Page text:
Even though, I tried to dig into the code and understand better the integration with the python-kubernetes client and gladly created an issue report with its corresponding PR to fix it :)
This will be now a brief history about what I hacked in the cluster when doing the course.
Hacking the environment
Let’s start with the research question!
- How the replication controller manage a massive pods kill?
- Did it recover fast?
- Did it recover at all?
Let’s create a simple web application using 500 pods.
I have created a simple script using the Python Kubernetes client to demonstrate the cluster behavior
The Python script is a simple application using two threads in order to measure the number of available and unavailable pods for the application at the same time we kill some pods based in a Poisson distribution.
Let’s see how the cluster behaves when killing the pods number from the test-webapp namespace
[[email protected] mocoloco]$ python script.py
First error within the Kubernetes python client: test-webapp-1-zv6jr Running 10.129.2.168 Traceback (most recent call last): File "watch.py", line 75, in <module> for event in stream: File "/usr/lib/python2.7/site-packages/kubernetes/watch/watch.py", line 134, in stream for line in iter_resp_lines(resp): File "/usr/lib/python2.7/site-packages/kubernetes/watch/watch.py", line 47, in iter_resp_lines for seg in resp.read_chunked(decode_content=False): AttributeError: 'HTTPResponse' object has no attribute 'read_chunked'
After hacking around a bit with the client’s methods this is the result
It seems that even if the pods creation is fast enough it takes some time to fully recover.
Here is the whole script if you are insterested:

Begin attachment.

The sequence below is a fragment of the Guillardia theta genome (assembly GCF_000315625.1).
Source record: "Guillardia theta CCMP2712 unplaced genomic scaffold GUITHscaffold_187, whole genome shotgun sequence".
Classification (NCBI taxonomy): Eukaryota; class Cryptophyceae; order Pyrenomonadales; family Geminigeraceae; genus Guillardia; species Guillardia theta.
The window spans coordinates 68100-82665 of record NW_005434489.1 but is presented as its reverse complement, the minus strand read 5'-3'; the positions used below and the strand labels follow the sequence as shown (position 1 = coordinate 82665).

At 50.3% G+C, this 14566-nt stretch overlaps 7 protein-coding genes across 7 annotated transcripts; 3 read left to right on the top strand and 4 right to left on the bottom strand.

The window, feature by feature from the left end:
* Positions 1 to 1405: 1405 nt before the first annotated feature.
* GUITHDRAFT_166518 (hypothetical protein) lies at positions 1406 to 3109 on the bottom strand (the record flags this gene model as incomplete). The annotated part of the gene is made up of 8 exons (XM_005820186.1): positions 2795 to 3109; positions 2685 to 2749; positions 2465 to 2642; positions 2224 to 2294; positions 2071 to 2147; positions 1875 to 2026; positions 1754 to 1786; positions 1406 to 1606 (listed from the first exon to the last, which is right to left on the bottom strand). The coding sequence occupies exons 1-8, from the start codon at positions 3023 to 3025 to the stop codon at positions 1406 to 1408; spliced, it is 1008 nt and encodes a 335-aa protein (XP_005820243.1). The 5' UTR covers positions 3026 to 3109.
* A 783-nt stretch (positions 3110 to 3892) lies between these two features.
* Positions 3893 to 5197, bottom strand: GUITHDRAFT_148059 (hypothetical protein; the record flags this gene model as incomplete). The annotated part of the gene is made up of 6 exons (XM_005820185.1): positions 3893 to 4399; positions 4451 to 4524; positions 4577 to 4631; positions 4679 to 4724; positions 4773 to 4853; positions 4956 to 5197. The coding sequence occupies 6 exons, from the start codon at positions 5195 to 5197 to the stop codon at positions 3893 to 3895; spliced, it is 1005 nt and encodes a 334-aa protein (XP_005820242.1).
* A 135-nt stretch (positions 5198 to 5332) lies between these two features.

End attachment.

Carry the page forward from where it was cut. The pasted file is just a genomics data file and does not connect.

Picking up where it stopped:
import matplotlib matplotlib.use('Agg') import random import time from scipy.stats import poisson import matplotlib.pyplot as plt import matplotlib.dates as md from kubernetes import client, config from kubernetes.client.rest import ApiException import threading import datetime global_available= global_unavailable= global_kill= t1_stop = threading.Event() t2_stop = threading.Event() def delete_pod(name, namespace): core_v1 = client.CoreV1Api() delete_options = client.V1DeleteOptions() try: api_response = core_v1.delete_namespaced_pod( name=name, namespace=namespace, body=delete_options) except ApiException as e: print("Exception when calling CoreV1Api->delete_namespaced_pod: %s\n" % e) def get_pods(namespace=''): api_instance = client.CoreV1Api() try: if namespace == '': api_response = api_instance.list_pod_for_all_namespaces() else: api_response = api_instance.list_namespaced_pod(namespace, field_selector='status.phase=Running') return api_response except ApiException as e: print("Exception when calling CoreV1Api->list_pod_for_all_namespaces: %s\n" % e) def get_event(namespace, stop): while not stop.is_set(): config.load_kube_config() configuration = client.Configuration() configuration.assert_hostname = False api_client = client.api_client.ApiClient(configuration=configuration) dat = datetime.datetime.now() api_instance = client.AppsV1beta1Api() api_response = api_instance.read_namespaced_deployment_status('example', namespace) global_available.append((dat,api_response.status.available_replicas)) global_unavailable.append((dat,api_response.status.unavailable_replicas)) time.sleep(2) t2_stop.set() print("Ending live monitor") def run_histogram(namespace, stop): # random numbers from poisson distribution n = 500 a = 0 data_poisson = poisson.rvs(mu=10, size=n, loc=a) counts, bins, bars = plt.hist(data_poisson) plt.close() config.load_kube_config() configuration = client.Configuration() configuration.assert_hostname = False api_client = client.api_client.ApiClient(configuration=configuration) for experiment in counts: pod_list = get_pods(namespace=namespace) aux_li =  for fil in pod_list.items: if fil.status.phase == "Running": aux_li.append(fil) pod_list = aux_li # From the Running pods I randomly choose those to die # based on the histogram length to_be_killed = random.sample(pod_list, int(experiment)) for pod in to_be_killed: delete_pod(pod.metadata.name,pod.metadata.namespace) print("To be killed: "+str(experiment)) global_kill.append((datetime.datetime.now(), int(experiment))) print(datetime.datetime.now()) print("Ending histogram execution") time.sleep(300) t1_stop.set() def plot_graph(): plt.style.use('classic') ax=plt.gca() ax.xaxis_date() xfmt = md.DateFormatter('%H:%M:%S') ax.xaxis.set_major_formatter(xfmt) x_available = [x for x in global_available] y_available = [x for x in global_available] plt.plot(x_available,y_available, color='blue') plt.plot(x_available,y_available, color='blue',marker='o',label='Available pods') x_unavailable = [x for x in global_unavailable] y_unavailable = [x for x in global_unavailable] plt.plot(x_unavailable,y_unavailable, color='magenta') plt.plot(x_unavailable,y_unavailable, color='magenta',marker='o',label='Unavailable pods') x_kill = [x for x in global_kill] y_kill = [x for x in global_kill] plt.plot(x_kill,y_kill,color='red',marker='o',label='Killed pods') plt.legend(loc='upper left') plt.savefig('foo.png', bbox_inches='tight') plt.close() if __name__ == "__main__": namespace = "test-webapp" try: t1 = threading.Thread(target=get_event, args=(namespace, t1_stop)) t1.start() t2 = threading.Thread(target=run_histogram, args=(namespace, t2_stop)) t2.start() except: print "Error: unable to start thread" while not t2_stop.is_set(): pass print ("Ended all threads") plot_graph()